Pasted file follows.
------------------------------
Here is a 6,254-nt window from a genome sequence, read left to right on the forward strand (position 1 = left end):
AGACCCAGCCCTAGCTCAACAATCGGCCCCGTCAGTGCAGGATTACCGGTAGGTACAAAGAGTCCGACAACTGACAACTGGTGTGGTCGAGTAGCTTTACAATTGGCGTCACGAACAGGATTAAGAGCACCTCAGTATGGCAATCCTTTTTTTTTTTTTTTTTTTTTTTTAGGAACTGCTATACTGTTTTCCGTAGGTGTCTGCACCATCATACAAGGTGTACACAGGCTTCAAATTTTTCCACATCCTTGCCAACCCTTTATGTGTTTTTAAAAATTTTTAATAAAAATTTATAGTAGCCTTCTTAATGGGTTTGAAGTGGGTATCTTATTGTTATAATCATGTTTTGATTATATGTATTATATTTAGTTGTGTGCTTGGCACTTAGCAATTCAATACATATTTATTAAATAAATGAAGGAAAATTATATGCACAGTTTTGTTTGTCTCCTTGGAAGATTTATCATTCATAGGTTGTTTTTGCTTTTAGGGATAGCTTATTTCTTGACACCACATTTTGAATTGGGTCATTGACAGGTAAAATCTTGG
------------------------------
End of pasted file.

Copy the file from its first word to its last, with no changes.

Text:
Here is a 6,254-nt window from a genome sequence, read left to right on the forward strand (position 1 = left end):
AGACCCAGCCCTAGCTCAACAATCGGCCCCGTCAGTGCAGGATTACCGGTAGGTACAAAGAGTCCGACAACTGACAACTGGTGTGGTCGAGTAGCTTTACAATTGGCGTCACGAACAGGATTAAGAGCACCTCAGTATGGCAATCCTTTTTTTTTTTTTTTTTTTTTTTTAGGAACTGCTATACTGTTTTCCGTAGGTGTCTGCACCATCATACAAGGTGTACACAGGCTTCAAATTTTTCCACATCCTTGCCAACCCTTTATGTGTTTTTAAAAATTTTTAATAAAAATTTATAGTAGCCTTCTTAATGGGTTTGAAGTGGGTATCTTATTGTTATAATCATGTTTTGATTATATGTATTATATTTAGTTGTGTGCTTGGCACTTAGCAATTCAATACATATTTATTAAATAAATGAAGGAAAATTATATGCACAGTTTTGTTTGTCTCCTTGGAAGATTTATCATTCATAGGTTGTTTTTGCTTTTAGGGATAGCTTATTTCTTGACACCACATTTTGAATTGGGTCATTGACAGGTAAAATCTTGG